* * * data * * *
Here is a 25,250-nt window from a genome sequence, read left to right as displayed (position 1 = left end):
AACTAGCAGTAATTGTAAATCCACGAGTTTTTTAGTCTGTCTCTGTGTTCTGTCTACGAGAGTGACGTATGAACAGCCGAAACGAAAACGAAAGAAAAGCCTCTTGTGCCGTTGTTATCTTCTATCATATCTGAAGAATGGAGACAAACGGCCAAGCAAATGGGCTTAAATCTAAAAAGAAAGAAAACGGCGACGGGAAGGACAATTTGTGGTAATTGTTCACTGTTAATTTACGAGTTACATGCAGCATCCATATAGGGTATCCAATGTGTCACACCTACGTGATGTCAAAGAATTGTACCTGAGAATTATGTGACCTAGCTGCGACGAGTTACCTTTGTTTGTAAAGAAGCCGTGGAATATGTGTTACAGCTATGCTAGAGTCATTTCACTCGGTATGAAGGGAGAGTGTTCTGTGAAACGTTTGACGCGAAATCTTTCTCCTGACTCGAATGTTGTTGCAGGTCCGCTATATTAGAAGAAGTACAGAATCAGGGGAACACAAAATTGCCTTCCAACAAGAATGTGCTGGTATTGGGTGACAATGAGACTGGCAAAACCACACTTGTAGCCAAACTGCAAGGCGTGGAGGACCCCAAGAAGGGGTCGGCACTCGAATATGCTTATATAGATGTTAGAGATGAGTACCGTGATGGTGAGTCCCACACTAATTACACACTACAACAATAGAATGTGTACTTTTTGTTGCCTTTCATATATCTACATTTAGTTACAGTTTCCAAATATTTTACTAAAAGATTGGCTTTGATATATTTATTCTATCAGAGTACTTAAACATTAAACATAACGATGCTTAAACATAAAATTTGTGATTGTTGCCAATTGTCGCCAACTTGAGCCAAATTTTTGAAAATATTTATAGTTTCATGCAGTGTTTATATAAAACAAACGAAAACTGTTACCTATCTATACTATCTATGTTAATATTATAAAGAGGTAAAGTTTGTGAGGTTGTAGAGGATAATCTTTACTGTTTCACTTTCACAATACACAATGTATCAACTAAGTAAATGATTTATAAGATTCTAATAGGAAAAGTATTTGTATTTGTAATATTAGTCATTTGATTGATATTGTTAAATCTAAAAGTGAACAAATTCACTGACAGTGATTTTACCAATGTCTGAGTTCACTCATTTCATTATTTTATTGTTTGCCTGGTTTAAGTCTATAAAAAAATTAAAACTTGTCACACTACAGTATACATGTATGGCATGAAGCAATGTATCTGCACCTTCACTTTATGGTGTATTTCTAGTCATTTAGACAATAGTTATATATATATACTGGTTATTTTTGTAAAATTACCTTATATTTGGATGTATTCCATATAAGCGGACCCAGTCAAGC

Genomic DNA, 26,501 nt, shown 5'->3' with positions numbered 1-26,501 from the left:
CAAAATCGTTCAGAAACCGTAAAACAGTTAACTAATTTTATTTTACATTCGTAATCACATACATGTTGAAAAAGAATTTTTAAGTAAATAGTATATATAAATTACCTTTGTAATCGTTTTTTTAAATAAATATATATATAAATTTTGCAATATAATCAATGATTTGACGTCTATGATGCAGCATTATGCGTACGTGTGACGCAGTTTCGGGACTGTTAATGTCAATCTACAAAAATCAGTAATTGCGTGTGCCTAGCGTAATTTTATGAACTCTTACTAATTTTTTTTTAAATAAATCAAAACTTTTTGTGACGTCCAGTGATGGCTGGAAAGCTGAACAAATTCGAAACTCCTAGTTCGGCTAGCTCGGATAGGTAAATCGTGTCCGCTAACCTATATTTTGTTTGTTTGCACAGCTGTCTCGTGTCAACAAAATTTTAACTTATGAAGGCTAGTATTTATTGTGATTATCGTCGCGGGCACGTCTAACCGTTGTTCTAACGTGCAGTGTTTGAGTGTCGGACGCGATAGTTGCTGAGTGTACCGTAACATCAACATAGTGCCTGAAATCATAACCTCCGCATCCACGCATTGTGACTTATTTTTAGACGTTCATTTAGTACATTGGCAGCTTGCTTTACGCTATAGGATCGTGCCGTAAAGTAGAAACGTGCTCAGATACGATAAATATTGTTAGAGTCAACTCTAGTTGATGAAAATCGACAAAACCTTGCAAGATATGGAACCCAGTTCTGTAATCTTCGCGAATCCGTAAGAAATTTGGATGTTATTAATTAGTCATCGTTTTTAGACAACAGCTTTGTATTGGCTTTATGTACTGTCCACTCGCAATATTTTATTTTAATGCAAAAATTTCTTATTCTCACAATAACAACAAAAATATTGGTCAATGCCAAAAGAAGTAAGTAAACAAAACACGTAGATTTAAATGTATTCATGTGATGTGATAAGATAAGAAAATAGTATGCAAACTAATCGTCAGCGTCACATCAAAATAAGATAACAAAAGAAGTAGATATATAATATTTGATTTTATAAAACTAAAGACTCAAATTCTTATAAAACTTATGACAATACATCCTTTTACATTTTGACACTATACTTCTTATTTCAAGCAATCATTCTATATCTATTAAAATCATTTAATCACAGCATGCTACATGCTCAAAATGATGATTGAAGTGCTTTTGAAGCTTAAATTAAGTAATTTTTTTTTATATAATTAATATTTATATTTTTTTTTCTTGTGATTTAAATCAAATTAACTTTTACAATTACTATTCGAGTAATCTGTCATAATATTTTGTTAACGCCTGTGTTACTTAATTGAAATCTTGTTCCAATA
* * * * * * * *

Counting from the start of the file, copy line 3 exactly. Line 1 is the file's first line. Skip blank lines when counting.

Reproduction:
Genomic DNA, 26,501 nt, shown 5'->3' with positions numbered 1-26,501 from the left: